SE: Nothing particularly comes to mind that was surprising. It was certainly a different process in that I had no script and would only go into a given situation with a very general idea of what might happened. It certainly made for a more loose, open, free and improvisational approach. The fact that we shot and edited for about a year was really nice too. It allowed me to build the movie slowly over time and react to what I was getting rather than the usual: plan everything, go out and shoot, then cut it together as three separate stages. I really liked this way of working and hope to bring elements of it to my next fiction projects.

T/F: How did you approach managing so many different characters and stories within the same film?

SE: There were actually quite a few more interviews that I did that ultimately didn’t make the final cut. My approach was to collect as many interesting Moon-related stories as I could and then figure out what to do with them in the editing room. My editor (the inestimable Matthew Simon Lyon) and I had a simple approach- we would go through everything that was shot and just try to cut out the least interesting stuff until we were left with only footage we thought audiences would find interesting or moving or funny. Then we tried to find thematic connections between what the different folks were saying and put it together like that.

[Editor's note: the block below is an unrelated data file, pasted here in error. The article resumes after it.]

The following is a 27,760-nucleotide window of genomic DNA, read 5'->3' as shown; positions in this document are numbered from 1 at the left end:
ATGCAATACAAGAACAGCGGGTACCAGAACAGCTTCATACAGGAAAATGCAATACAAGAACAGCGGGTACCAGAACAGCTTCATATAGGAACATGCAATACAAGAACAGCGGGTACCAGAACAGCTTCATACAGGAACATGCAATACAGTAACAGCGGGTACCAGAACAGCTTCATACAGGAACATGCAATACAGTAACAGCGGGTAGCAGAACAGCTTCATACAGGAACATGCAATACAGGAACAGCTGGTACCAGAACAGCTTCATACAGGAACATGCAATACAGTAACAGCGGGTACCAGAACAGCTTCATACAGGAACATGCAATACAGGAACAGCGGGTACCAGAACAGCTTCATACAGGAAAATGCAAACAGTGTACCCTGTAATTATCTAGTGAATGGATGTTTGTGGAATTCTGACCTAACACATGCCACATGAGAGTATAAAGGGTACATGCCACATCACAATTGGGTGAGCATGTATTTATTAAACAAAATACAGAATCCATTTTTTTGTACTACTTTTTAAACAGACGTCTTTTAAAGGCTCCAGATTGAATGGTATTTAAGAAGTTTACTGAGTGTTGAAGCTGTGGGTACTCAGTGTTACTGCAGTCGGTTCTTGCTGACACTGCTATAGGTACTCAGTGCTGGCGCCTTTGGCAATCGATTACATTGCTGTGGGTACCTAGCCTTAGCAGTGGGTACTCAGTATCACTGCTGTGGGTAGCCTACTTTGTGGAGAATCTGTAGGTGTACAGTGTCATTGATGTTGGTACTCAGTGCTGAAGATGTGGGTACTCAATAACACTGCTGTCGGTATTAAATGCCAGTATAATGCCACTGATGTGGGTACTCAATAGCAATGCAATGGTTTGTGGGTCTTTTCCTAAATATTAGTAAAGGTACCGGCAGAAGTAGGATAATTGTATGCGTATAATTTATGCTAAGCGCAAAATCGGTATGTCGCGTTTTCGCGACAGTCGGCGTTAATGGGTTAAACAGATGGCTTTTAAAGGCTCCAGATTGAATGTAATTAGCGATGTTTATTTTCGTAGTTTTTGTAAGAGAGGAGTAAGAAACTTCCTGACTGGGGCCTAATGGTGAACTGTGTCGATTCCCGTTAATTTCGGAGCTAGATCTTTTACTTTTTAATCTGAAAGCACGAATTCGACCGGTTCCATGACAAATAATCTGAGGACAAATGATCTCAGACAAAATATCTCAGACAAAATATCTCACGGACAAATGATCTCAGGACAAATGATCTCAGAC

T/F: What connections did you find?

SE: I never really like when filmmakers explain what the audience is supposed to get out of a film thematically. There’s whatever I think is in there, sure, but people often come up to me after screenings and talk about responding to all kinds of things that I may or may not have identified as themes, myself. Those are just as valid and interesting and I’d rather just let people take what they naturally take from it rather than imposing something. That being said, dreaming, creativity, the idea of home . . . these are all pretty explicitly mentioned in the movie.

T/F: At what point did you decide on Christopher Carson as the main character?